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'Loved and Lost Memorial Bench' construction on schedule

Christina Whiting

The creators of the Loved and Lost Memorial Bench gave a live, virtual tour of the project on Thursday, which is still in progress at the studio of Homer artist Brad Hughes.
    The bench will remember those who’ve been lost to abduction or murder. It was conceived by Sara Berg in the wake of the disappearance of her daughter, Anesha “Duffy” Murnane almost two years ago.
    Berg has been intimately involved in the design of the artwork.
    “Oh, this has been really very, very helpful. Before this bench got started we had a long winter of misery and then isolation with the Covid. And then we got going on this and it gave us some hope,” Berg said. “It gave us some focus.”
    The bench depicts men, women and children, and even one dog, grieving over the loss of loved ones.
    “We’re just getting to know them. They’re turning into real people and it’s really pretty exciting,” she said. “They’ve really evolved and they’re continuing to evolve, and I feel like naming them all.”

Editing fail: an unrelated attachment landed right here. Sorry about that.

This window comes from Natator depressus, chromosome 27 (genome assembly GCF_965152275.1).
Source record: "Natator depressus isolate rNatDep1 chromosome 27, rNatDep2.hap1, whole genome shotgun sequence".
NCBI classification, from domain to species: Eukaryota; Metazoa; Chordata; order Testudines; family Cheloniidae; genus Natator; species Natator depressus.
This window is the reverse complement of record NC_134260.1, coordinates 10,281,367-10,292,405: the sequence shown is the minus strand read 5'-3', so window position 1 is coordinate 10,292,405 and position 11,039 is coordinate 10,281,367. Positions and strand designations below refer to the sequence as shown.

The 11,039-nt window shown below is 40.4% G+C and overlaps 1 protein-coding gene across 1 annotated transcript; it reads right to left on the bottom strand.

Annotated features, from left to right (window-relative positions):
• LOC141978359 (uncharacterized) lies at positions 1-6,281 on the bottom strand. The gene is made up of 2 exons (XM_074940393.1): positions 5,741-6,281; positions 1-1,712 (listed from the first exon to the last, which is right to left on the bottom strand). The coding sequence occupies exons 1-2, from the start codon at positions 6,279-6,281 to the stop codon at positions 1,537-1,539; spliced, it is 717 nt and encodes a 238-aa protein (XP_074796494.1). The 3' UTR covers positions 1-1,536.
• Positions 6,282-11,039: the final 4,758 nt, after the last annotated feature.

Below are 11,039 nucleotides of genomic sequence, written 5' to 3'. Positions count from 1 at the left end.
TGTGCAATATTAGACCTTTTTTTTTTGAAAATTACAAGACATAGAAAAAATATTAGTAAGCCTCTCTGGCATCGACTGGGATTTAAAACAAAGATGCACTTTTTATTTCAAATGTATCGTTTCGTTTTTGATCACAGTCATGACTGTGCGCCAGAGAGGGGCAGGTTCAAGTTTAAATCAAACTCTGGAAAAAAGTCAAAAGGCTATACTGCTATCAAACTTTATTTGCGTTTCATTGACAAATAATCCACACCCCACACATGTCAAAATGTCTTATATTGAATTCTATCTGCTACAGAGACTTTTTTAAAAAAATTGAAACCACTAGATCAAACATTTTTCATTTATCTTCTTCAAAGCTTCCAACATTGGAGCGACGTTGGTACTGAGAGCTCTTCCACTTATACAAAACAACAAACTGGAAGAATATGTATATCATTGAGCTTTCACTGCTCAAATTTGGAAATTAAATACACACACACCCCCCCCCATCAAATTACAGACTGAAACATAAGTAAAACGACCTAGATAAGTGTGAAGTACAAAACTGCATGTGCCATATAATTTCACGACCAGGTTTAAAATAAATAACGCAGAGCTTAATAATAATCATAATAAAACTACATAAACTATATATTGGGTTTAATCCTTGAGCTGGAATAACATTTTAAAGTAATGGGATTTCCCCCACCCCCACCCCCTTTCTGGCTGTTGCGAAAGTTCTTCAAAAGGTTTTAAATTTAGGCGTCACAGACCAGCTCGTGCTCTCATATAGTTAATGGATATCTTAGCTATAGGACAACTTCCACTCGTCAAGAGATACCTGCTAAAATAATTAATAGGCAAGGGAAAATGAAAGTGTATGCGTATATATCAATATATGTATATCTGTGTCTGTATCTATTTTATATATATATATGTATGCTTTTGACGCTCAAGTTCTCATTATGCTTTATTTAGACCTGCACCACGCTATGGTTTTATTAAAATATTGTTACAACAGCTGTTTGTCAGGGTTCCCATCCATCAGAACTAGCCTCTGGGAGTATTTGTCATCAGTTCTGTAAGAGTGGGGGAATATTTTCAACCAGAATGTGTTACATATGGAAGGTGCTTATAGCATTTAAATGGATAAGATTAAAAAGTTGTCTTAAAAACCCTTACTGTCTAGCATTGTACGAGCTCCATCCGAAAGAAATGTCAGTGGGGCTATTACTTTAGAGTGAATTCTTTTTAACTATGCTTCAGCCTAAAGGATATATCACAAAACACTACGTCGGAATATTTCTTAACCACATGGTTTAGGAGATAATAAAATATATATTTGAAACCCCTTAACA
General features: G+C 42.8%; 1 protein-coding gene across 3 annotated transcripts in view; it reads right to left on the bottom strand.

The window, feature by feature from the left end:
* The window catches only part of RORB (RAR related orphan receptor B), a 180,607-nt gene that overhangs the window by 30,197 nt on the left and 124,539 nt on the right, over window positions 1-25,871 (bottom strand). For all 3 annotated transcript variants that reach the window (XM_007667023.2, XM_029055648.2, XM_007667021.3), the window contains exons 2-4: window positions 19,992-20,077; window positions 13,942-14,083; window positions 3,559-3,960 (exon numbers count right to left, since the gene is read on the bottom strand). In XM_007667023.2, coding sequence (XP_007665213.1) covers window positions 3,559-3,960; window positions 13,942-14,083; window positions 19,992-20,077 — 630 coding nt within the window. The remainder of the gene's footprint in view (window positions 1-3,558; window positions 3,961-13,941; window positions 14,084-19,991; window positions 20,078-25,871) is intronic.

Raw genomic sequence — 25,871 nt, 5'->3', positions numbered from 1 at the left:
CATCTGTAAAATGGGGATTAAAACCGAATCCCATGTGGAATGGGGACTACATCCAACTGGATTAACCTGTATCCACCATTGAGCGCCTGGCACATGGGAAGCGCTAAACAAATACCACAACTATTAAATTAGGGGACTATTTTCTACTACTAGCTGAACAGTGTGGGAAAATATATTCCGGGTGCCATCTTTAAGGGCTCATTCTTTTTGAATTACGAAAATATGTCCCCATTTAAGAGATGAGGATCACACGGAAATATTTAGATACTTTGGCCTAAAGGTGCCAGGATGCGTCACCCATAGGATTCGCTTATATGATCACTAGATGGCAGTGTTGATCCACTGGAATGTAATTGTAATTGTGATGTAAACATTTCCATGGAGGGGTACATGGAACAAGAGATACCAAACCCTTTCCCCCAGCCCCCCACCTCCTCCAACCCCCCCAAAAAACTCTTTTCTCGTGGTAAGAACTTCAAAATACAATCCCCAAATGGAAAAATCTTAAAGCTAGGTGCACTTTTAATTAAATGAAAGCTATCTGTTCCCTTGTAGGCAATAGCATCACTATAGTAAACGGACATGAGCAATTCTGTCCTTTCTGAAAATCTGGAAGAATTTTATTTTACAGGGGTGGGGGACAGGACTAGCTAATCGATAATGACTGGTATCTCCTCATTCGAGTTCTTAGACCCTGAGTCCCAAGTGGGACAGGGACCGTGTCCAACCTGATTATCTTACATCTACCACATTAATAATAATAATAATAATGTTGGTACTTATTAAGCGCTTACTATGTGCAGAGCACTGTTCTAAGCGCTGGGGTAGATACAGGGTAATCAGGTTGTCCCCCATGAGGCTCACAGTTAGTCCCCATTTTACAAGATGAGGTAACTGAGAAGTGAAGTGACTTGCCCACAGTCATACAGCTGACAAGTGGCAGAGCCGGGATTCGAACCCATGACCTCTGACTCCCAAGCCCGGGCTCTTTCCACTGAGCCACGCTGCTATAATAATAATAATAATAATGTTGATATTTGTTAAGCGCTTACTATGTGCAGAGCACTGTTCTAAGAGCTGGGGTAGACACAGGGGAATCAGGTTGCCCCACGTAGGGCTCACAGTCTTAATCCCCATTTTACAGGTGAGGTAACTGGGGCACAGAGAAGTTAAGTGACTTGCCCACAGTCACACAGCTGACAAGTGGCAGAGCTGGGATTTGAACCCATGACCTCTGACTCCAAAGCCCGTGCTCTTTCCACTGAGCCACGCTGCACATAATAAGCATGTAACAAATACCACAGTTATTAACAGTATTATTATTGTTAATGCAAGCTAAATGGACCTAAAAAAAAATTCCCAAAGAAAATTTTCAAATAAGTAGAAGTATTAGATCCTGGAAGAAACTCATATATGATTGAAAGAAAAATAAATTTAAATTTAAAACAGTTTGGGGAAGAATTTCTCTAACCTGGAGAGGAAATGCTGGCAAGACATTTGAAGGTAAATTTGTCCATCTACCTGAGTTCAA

The large model is sculpted out of 250 pounds of modeling clay, so it cannot be fired to preserve it. A fiberglass mold will be made from the clay sculpture, which will allow the bench to be recreated any number of times. Berg hopes to fund benches all around the state, because, she said, hundreds of other mothers in Alaska have lost a child, too.
    Hughes said the project has combined his passion for fine art with the aspect of working with a client.
    “I work with people by sitting down with them. And trying to get them to tell me what it is they’re trying to say. And then I draw and work with them and I come back and we have a dialog. Sara and I had one that lasted for weeks, because Sara is in a state I’ve never been in, and is suffering from something that I can’t even comprehend. So my original ideas were off the mark, and Sara and I were able to go through that,” Hughes said. “So to me, this is what I do for my professional living, and I do fine art when I can. It’s nothing unusual at all, except for the subject matter and the level of emotional authenticity about pain and suffering, loneliness and loss. I’ve never done anything that’s had this kind of tone before.”
    The Loved and Lost Memorial Bench will be placed outside the Homer Public Library when it is completed this fall. A community dedication has been postponed until next year due to the recent surge in Covid-19 cases.

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